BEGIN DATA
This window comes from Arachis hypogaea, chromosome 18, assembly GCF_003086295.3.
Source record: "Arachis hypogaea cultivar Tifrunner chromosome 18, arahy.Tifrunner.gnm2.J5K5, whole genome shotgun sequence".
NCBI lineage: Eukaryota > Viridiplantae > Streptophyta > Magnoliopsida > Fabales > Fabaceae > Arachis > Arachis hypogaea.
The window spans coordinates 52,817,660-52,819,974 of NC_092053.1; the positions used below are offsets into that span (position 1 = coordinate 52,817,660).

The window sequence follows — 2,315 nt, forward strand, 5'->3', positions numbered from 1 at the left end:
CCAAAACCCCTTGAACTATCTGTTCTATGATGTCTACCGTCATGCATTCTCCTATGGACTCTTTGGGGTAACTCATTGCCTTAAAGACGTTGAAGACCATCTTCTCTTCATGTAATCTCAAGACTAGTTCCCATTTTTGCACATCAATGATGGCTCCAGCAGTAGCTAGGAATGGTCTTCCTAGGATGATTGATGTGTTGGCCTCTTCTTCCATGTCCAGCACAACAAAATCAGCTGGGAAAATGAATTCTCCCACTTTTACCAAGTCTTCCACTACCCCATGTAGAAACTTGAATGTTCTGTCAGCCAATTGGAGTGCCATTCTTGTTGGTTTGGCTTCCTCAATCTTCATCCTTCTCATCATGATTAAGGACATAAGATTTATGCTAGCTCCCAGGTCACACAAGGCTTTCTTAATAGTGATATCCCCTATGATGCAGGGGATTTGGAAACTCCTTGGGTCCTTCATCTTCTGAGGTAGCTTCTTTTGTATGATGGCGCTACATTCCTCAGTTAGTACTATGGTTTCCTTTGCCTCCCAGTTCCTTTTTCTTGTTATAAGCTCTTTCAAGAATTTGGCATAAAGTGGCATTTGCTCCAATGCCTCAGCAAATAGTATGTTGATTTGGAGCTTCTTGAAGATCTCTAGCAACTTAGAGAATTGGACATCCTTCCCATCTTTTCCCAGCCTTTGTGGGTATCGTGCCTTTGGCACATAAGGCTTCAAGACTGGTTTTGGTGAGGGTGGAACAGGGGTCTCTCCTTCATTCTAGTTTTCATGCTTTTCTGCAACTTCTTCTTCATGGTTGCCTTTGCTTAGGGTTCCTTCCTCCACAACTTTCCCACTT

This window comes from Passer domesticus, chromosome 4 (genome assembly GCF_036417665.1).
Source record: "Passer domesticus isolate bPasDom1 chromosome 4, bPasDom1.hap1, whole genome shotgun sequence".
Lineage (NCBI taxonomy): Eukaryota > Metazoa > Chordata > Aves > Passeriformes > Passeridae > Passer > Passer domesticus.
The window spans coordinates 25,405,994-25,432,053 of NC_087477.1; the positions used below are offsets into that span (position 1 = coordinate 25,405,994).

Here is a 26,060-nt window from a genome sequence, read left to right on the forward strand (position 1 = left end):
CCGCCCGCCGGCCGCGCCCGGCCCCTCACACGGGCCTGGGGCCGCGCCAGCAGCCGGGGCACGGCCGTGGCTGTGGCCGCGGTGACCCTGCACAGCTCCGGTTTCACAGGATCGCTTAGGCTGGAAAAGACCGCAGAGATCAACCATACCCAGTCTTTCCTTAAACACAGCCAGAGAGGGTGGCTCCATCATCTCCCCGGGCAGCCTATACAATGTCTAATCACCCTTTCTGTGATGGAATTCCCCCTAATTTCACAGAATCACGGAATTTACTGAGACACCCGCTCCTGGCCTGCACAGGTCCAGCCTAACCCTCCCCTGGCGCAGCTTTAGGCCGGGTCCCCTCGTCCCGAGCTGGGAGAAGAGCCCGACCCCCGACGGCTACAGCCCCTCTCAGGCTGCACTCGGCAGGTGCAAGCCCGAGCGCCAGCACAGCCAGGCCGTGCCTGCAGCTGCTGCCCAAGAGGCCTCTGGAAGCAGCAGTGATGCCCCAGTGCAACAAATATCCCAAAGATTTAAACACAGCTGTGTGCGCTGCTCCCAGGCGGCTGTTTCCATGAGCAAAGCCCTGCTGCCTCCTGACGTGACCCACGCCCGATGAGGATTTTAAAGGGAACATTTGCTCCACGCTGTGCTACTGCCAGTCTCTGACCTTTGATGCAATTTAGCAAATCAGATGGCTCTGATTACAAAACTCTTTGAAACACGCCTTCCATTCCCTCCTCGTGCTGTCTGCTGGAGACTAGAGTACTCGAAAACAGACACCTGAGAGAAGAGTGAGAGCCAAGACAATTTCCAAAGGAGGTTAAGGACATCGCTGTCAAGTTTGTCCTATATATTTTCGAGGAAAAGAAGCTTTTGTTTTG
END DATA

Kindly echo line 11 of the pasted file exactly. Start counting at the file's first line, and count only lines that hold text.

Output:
Here is a 26,060-nt window from a genome sequence, read left to right on the forward strand (position 1 = left end):